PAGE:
Happy Holidays


Here it is almost time for a new year to roll around and I’m finally able to join in this blog conversation. When I was scheduled to chime in early in September, one of my daughters gave birth prematurely, and then on the very day I was scheduled in November, another daughter had her baby. I don’t think my third daughter is planning to have a baby right now, so maybe I’ll actually get this posted. I’ve enjoyed reading all the previous entries of Writeatyourownrisk and seeing the comments people make, all of which are wonderful. So many good ideas; so many wise writers; so much inspiration. This writing community is really a kind of big extended family and I am so grateful for every one of you, those I know well and those I hope to meet along the way.

Family. That’s what I’m thinking about these days. My own growing family, as it expands through marriages and births, and the family life of my students as they juggle and sometimes struggle with the demands of their families as they set up new schedules of work that sometimes impinge upon the other members, as they sometimes have to persuade the other members that this writing for young people is serious business, real work, and surprisingly not easy or cute at all.

I recently had an email from a former student whose baby was still under a year old and who worried about her need to write and her need to mother and how to reconcile the two. I don’t know that I have an answer for her, but I do know that I’ve had to come to the realization that I just cannot do it all, not at the same time. There are times for writing and times when writing has had to take a back seat to life when I’ve had to just live through the events, some happy, some sad, some just darn hard work. I’ve railed against the interruptions, worried about managing everyone’s needs responsibly, argued against unreasonable demands, allowed myself to ignore important other things, allowed myself to ignore my characters’ voices, and even, once or twice, decided that I wasn’t a writer. My children got ill, they sang in concerts, danced in recitals; they married, had babies, adopted children. For me, a teaching career to begin, divorce, a parent’s major surgeries, several moves, remarriage, and house building (still going on). As Tim wrote in his recent blog:  Sometimes the well runs dry and you need to let it fill up again. Between all these things in life I’ve learned that the writing returns, the brick walls I feel like I keep bumping into fall down, the stories unveil themselves, the characters yammer away again. Sometimes the stories form up into novels, sometimes into picture books, but always, for me, there are poems. When I do as Coe urges and “commit to sit,” my meditations open up for poems. When I have the courage to love what I love, as one of Julie’s blog entries talks about, poetry is there.

For me, all along, that has meant that when I do love my life, when I take the time for my children, when I take time to grieve what grieves me, and love what loves me (and I love), then poetry is there, story is there, writing is there, waiting. Even when I’m not producing pages and pages a day, I’m still a writer. When there’s silence in the igloo, that doesn’t mean the wind isn’t still blowing up a storm outside.

Two of the many things I’ve learned from my students and my teaching is that it is rare that two of us have anything like the same writing process and that the artificiality of the schedule of an MFA program is deceptive. We have to be on an academic calendar, turn in and respond to writing on a timeline, but that is what school work is like, not real life writing work. We each have our own ups and downs, our own enervating experiences, our own dramas. We have our own places of peace and ways of meditating. We are not the same; our stories are not the same. If we can honor our differences, learn our own pathways, and allow ourselves to live our lives as they unfold, really live them, honestly and without guilt about what we “ought” to be doing, we will cut out a lot of the anxiety and stress so many of us experience. If we stop worrying about whether we are disciplined enough or dedicated enough or even whether we’ll have another story to tell, then we might see life’s interruptions and demands as a part of our own creative process.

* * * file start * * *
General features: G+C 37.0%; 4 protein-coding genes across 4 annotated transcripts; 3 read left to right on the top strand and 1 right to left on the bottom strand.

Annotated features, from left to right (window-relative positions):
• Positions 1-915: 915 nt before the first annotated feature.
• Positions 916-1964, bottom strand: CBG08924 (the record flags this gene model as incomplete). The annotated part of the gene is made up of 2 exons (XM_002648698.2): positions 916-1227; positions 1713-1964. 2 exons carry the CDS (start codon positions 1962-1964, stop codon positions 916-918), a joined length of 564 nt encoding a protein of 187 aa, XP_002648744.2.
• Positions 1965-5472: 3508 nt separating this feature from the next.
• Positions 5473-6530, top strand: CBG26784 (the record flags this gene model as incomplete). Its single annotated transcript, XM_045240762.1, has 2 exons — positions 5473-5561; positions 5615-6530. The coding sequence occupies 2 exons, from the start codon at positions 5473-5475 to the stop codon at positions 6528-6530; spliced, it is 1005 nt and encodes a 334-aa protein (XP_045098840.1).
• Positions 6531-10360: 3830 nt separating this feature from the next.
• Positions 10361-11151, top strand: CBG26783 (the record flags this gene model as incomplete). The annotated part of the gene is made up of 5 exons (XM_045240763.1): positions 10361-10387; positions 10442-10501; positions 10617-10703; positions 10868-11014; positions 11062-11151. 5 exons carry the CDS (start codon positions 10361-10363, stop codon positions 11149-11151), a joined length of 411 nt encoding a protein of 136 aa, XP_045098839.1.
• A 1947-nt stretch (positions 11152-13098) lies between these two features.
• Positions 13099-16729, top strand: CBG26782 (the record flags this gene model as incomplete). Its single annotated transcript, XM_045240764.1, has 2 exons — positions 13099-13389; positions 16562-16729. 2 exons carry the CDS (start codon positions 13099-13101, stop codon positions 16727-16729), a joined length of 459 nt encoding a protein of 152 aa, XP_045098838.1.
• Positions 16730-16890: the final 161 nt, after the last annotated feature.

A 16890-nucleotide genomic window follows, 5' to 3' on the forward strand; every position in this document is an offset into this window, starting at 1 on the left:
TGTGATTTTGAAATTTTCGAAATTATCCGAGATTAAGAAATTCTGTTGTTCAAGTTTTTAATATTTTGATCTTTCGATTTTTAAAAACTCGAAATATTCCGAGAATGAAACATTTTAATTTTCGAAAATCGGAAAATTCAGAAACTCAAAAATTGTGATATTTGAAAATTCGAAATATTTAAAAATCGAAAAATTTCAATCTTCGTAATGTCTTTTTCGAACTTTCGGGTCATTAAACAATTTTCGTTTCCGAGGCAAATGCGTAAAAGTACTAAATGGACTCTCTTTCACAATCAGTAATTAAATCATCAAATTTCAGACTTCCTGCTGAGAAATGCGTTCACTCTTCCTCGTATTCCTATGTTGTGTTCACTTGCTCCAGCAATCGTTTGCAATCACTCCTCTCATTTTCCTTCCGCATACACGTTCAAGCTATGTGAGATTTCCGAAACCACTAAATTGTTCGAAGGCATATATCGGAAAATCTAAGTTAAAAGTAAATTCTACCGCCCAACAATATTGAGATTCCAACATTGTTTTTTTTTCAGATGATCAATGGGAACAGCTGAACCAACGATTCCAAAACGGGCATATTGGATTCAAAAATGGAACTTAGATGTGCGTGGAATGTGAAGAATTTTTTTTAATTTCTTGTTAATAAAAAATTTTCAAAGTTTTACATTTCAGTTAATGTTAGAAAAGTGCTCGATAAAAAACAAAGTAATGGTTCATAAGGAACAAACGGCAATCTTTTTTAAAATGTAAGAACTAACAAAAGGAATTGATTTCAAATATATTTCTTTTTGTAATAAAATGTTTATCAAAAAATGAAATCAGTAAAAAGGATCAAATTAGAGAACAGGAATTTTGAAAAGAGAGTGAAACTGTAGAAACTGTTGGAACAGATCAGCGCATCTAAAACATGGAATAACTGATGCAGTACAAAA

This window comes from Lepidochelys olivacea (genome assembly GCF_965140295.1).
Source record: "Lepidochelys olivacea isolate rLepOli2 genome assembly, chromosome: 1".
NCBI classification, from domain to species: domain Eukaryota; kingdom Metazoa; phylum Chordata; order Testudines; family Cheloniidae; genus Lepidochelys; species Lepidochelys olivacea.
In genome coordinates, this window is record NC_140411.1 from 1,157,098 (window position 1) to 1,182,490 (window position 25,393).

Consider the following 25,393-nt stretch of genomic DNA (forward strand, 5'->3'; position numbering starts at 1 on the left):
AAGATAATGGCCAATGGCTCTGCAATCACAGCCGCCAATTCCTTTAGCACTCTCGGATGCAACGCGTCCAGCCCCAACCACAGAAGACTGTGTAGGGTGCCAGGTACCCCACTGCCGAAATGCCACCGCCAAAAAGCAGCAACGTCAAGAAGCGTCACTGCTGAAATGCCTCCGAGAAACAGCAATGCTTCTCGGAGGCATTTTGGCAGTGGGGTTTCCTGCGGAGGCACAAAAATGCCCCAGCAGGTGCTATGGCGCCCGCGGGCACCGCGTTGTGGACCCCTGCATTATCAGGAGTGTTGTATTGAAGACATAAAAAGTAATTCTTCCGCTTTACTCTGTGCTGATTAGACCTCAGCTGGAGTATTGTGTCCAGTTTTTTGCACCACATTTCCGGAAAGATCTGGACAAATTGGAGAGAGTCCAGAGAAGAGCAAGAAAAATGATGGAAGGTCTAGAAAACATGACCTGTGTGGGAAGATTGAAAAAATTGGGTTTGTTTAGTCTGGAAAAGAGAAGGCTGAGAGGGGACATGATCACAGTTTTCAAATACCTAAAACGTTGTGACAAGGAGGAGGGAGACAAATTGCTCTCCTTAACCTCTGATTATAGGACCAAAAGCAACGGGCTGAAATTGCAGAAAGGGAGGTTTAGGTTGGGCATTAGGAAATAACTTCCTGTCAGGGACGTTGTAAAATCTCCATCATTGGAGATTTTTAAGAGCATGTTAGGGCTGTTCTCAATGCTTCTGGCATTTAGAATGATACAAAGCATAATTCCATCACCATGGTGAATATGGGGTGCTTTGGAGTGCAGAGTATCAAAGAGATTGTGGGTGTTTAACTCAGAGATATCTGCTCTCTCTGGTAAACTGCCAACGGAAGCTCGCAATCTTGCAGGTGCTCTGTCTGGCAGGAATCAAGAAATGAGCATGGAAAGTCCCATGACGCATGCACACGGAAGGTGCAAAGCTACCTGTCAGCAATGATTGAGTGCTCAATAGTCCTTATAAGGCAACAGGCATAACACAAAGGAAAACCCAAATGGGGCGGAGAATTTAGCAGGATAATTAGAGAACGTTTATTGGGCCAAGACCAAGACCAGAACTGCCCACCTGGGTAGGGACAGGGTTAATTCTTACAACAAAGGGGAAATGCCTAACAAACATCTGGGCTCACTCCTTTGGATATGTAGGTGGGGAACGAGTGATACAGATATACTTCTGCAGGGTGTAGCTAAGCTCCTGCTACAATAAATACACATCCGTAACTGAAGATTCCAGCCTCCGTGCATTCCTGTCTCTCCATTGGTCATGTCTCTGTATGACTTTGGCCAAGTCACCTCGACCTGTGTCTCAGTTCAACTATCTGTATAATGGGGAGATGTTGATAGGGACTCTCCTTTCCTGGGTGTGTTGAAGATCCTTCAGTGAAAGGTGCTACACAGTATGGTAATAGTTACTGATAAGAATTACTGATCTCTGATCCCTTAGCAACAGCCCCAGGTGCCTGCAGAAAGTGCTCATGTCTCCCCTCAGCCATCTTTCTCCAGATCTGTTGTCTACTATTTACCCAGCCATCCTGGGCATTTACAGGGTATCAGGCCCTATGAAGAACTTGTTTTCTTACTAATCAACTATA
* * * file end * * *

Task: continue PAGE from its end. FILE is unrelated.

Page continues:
The holidays are a time for family and story, stories we tell and read, and stories we live. I wish you all a lot of STORY in the days to come. Happy Hannukkah, Merry Christmas, and Happy New Year!

Sharon Darrow


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4 responses to “Happy Holidays

  1. sharrywright

    Sharon, thank you for this; it feels like a gift, like the precise and perfect words I needed to hear right now. I want to pass this on to every writer I know. Happy Holidays, with love, Sharry

  2. Louise Hawes

    What a wonderful photo, Shar! Three different ages represented, their hands joined, and you can see that new little one is feeling the love!

  3. Uma Krishnaswami

    I love this, Sharon: “…it is rare that two of us have anything like the same writing process.” So true. And yet I think this turmoil of life, and writing threading through it, is common ground enough for those of us who need the conversations about writing to sustain us. Also it struck me that to those hands, three beautiful generations of them, we mustn’t forget to add the photographer’s invisible hands.

  4. Ann Jacobus

    Sharon, thank you for this reminder. Family has an insistent way of making itself a priority, especially-dare I say it- for women. In retrospect, for myself, I wouldn’t change that and I appreciate the reassurance that the writing does return. I enjoyed this when you posted it but it’s taken me two weeks to figure out how to comment. Congratulations on the new grandbabies!

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